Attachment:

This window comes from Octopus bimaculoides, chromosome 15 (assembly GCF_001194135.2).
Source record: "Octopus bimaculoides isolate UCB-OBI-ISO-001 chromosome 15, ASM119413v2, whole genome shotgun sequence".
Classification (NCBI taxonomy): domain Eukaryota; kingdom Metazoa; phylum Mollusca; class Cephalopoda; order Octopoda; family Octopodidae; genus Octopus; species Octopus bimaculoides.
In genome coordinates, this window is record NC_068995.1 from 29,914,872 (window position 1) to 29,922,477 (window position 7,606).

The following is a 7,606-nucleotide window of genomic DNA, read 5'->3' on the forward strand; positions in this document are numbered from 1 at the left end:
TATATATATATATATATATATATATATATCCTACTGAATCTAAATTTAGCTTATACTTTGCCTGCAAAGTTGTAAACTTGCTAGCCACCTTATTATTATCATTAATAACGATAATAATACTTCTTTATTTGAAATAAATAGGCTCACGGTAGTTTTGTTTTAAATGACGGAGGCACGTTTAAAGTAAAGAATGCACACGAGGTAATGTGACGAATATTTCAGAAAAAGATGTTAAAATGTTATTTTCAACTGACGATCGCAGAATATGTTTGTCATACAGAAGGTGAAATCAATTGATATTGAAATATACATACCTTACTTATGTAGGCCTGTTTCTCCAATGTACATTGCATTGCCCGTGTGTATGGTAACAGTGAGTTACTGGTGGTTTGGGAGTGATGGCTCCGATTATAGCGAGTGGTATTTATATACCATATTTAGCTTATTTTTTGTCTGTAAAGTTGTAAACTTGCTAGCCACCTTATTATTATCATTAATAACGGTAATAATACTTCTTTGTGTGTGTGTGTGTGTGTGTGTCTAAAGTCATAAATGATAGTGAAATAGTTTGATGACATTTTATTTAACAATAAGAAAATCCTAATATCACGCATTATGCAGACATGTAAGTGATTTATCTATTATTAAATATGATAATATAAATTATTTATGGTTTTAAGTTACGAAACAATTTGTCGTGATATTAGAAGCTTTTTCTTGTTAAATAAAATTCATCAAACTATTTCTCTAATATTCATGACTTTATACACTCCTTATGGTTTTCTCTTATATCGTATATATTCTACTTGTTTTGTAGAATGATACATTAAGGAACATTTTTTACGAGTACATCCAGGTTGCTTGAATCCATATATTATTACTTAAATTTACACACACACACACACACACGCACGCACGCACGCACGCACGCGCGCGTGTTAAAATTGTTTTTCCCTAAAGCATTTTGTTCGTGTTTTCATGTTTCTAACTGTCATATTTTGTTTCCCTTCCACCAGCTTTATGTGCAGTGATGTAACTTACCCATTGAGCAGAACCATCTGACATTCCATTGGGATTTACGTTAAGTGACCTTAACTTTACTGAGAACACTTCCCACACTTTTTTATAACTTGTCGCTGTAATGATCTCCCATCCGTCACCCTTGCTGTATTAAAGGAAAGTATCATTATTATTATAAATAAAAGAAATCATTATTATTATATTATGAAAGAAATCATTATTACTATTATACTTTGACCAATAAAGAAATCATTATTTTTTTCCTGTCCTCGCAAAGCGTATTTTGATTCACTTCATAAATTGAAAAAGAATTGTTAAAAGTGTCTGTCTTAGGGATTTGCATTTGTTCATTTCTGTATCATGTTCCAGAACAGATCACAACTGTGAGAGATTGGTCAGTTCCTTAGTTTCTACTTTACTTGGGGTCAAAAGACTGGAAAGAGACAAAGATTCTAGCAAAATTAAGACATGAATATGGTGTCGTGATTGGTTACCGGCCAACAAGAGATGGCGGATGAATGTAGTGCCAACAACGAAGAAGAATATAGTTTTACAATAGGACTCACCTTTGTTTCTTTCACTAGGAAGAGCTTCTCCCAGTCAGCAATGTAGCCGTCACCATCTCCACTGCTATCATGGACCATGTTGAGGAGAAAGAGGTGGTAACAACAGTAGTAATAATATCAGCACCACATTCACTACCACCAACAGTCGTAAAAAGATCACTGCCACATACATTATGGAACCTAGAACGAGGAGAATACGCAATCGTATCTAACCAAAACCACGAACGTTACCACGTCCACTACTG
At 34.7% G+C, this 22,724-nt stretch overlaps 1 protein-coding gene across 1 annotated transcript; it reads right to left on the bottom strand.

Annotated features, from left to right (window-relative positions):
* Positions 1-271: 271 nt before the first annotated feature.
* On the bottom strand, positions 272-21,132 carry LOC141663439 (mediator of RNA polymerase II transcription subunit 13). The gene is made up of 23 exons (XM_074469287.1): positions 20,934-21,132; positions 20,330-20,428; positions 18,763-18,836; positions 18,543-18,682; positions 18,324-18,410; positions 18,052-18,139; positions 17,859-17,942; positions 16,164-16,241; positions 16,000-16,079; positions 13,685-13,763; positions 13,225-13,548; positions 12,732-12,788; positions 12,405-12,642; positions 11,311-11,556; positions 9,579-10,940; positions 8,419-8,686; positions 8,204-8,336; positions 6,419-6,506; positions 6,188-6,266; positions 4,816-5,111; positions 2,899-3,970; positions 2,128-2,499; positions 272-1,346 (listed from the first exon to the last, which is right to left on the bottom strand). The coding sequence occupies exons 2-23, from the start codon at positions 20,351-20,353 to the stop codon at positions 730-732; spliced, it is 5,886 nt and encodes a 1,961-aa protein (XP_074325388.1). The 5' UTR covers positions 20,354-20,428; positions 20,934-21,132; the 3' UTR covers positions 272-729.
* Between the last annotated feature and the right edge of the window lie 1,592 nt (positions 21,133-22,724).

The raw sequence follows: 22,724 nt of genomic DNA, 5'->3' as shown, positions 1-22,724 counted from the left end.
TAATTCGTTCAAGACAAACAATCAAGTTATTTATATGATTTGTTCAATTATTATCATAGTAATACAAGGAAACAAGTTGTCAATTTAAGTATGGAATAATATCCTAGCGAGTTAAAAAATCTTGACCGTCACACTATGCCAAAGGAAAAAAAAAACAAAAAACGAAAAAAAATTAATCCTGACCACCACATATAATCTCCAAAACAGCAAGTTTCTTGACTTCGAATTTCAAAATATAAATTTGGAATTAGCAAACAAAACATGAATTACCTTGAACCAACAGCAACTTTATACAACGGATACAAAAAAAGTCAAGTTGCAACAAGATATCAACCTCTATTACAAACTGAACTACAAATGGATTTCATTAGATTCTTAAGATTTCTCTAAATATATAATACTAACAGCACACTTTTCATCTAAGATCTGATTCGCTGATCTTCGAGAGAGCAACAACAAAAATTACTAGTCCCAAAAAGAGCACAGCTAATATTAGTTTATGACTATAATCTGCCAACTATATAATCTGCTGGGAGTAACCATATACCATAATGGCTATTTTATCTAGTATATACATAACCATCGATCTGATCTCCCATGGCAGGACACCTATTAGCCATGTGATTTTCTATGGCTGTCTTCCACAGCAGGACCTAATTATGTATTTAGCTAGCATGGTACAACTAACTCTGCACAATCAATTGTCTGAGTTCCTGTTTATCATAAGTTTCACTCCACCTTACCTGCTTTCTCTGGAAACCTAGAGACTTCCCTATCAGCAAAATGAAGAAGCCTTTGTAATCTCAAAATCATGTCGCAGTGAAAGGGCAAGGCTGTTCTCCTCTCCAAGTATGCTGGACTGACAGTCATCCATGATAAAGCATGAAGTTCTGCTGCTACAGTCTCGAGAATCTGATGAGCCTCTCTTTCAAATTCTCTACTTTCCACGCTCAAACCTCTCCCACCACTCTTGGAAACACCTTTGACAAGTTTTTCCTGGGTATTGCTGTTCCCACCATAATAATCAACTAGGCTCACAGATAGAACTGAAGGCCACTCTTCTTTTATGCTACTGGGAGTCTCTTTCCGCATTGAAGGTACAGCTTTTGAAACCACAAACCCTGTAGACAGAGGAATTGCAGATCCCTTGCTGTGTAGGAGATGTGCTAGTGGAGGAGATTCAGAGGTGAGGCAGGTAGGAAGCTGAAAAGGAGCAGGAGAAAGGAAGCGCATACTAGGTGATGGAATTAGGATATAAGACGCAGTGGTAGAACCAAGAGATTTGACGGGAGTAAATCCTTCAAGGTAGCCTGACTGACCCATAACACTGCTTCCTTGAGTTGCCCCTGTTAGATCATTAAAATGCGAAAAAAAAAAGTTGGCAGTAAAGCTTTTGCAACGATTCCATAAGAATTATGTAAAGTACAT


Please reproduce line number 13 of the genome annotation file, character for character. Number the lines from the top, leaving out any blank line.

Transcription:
TAATTCGTTCAAGACAAACAATCAAGTTATTTATATGATTTGTTCAATTATTATCATAGTAATACAAGGAAACAAGTTGTCAATTTAAGTATGGAATAATATCCTAGCGAGTTAAAAAATCTTGACCGTCACACTATGCCAAAGGAAAAAAAAAACAAAAAACGAAAAAAAATTAATCCTGACCACCACATATAATCTCCAAAACAGCAAGTTTCTTGACTTCGAATTTCAAAATATAAATTTGGAATTAGCAAACAAAACATGAATTACCTTGAACCAACAGCAACTTTATACAACGGATACAAAAAAAGTCAAGTTGCAACAAGATATCAACCTCTATTACAAACTGAACTACAAATGGATTTCATTAGATTCTTAAGATTTCTCTAAATATATAATACTAACAGCACACTTTTCATCTAAGATCTGATTCGCTGATCTTCGAGAGAGCAACAACAAAAATTACTAGTCCCAAAAAGAGCACAGCTAATATTAGTTTATGACTATAATCTGCCAACTATATAATCTGCTGGGAGTAACCATATACCATAATGGCTATTTTATCTAGTATATACATAACCATCGATCTGATCTCCCATGGCAGGACACCTATTAGCCATGTGATTTTCTATGGCTGTCTTCCACAGCAGGACCTAATTATGTATTTAGCTAGCATGGTACAACTAACTCTGCACAATCAATTGTCTGAGTTCCTGTTTATCATAAGTTTCACTCCACCTTACCTGCTTTCTCTGGAAACCTAGAGACTTCCCTATCAGCAAAATGAAGAAGCCTTTGTAATCTCAAAATCATGTCGCAGTGAAAGGGCAAGGCTGTTCTCCTCTCCAAGTATGCTGGACTGACAGTCATCCATGATAAAGCATGAAGTTCTGCTGCTACAGTCTCGAGAATCTGATGAGCCTCTCTTTCAAATTCTCTACTTTCCACGCTCAAACCTCTCCCACCACTCTTGGAAACACCTTTGACAAGTTTTTCCTGGGTATTGCTGTTCCCACCATAATAATCAACTAGGCTCACAGATAGAACTGAAGGCCACTCTTCTTTTATGCTACTGGGAGTCTCTTTCCGCATTGAAGGTACAGCTTTTGAAACCACAAACCCTGTAGACAGAGGAATTGCAGATCCCTTGCTGTGTAGGAGATGTGCTAGTGGAGGAGATTCAGAGGTGAGGCAGGTAGGAAGCTGAAAAGGAGCAGGAGAAAGGAAGCGCATACTAGGTGATGGAATTAGGATATAAGACGCAGTGGTAGAACCAAGAGATTTGACGGGAGTAAATCCTTCAAGGTAGCCTGACTGACCCATAACACTGCTTCCTTGAGTTGCCCCTGTTAGATCATTAAAATGCGAAAAAAAAAAGTTGGCAGTAAAGCTTTTGCAACGATTCCATAAGAATTATGTAAAGTACAT